Texas woman recovers after taking “Trump Touted Drugs.” Sen. Paul has recovered. Twitter CEO donating $1 billion for virus relief. India agrees to send hydroxychloroquine to the US.
After making a massive fuss about ventilators, New York Gov. Andrew Cuomo now says the state has enough for now.
So no, the situation in New York is not as dire as was initially feared.
For days, New York Gov. Andrew Cuomo has sounded urgent warnings about an anticipated shortage of ventilators in his state’s hospitals.
On Thursday, April 2, Cuomo warned that “at the current burn rate,” his state would run out of ventilators for coronavirus patients in six days. On Friday, Cuomo announced that he would commandeer ventilators from Upstate New York for hospitals in Manhattan and other hotspots.
But at a news conference on Monday, Cuomo was less alarmed. He announced that New York has enough ventilators — or ventilator substitutes — for current needs:
“We don’t have anyone who says they need them now,” Cuomo told the news conference.
Sen. Paul Recovers From Coronavirus
On March 22, we reported that Kentucky Senator Rand Paul tested positive for coronavirus.
Now it is being reported that the senator has recovered from COVID-19.
Sen. Rand Paul announced Tuesday that he has retested negative for COVID-19 after being diagnosed with the novel coronavirus and placing himself in self-quarantine last month.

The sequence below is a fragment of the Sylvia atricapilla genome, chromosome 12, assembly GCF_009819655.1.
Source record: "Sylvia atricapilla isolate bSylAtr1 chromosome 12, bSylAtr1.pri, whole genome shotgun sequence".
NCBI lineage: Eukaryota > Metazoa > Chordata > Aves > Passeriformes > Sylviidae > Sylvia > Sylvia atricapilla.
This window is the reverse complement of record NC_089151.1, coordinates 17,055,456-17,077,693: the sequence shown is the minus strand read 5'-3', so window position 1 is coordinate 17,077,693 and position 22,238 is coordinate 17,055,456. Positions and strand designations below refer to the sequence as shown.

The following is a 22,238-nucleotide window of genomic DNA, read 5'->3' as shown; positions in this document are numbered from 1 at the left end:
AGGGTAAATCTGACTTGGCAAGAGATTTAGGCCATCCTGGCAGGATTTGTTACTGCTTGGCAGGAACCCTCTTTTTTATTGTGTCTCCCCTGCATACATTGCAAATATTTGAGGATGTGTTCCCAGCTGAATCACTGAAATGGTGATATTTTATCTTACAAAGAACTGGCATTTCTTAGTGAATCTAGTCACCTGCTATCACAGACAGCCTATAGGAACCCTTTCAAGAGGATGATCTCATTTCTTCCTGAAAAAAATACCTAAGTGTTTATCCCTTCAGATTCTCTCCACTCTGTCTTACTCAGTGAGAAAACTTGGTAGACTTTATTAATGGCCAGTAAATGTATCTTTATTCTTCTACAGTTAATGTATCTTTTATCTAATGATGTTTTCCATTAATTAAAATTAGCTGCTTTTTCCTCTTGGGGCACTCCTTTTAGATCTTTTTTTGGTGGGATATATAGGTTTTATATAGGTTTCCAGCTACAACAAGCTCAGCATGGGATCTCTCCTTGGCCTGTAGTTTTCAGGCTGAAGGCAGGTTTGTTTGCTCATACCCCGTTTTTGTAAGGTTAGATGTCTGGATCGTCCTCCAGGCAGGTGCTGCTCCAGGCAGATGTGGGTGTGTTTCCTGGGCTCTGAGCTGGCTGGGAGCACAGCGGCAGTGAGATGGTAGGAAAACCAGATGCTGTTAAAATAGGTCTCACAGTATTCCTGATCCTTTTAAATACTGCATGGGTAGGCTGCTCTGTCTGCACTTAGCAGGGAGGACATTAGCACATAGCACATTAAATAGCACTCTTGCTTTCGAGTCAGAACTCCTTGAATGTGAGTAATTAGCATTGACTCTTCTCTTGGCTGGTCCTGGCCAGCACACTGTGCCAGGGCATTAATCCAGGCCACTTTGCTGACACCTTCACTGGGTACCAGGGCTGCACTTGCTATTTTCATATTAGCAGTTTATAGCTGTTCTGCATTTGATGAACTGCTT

“I appreciate all the best wishes I have received,” Paul, R-Ky., tweeted Tuesday. “I have been retested and I am negative.”
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He added: “I have started volunteering at a local hospital to assist those in my community who are in need of medical help, including Coronavirus patients. Together we will overcome this!”
Patients with underlying respiratory conditions are more at risk for serious health effects due to infection with the novel coronavirus. Paul had lung damage after the attack by his neighbor that left him hospitalized, so this is excellent news.
Woman recovers from COVID-19 after taking “Trump Touted Drugs.”
A traveler to Egypt returned with a coronavirus infection, and had the worst two weeks of her life until she received the malaria-drugs “touted by Trump.” (as our elite media would phrase it).
An Amarillo woman who tested positive for COVID-19 is now considered recovered and is sharing her story in an effort to show others how serious the disease is.
“I was totally out of control, there’s not anything I could do,” said Laura Taylor. “It was the worst two weeks of my life, I’ll just say that.”
…It wasn’t until she was given hydroxychloroquine, a drug used to treat Malaria, that things started looking up.
“After I started taking the Malaria medicine, I started to feel a lot better,” she said. “Like, the next day.”
Trump says the US may put a ‘very powerful hold’ on funding to the World Health Organization
Kemberlee Kaye reported on President Donald Trump’s tweet in which he threatened to take a good look at the financing of the World Health Organ after its atrocious initial coverage of the Wuhan Coronavirus outbreak.
It appears he may put a hold on the monies, at least according to his statements at the most recent Coronavirus Task Force meeting.
President Trump signaled Tuesday he may put a “very powerful hold” on funding to the World Health Organization as he lashed out at the United Nations specialized agency and accused it of “being very China-centric” amid the coronavirus pandemic.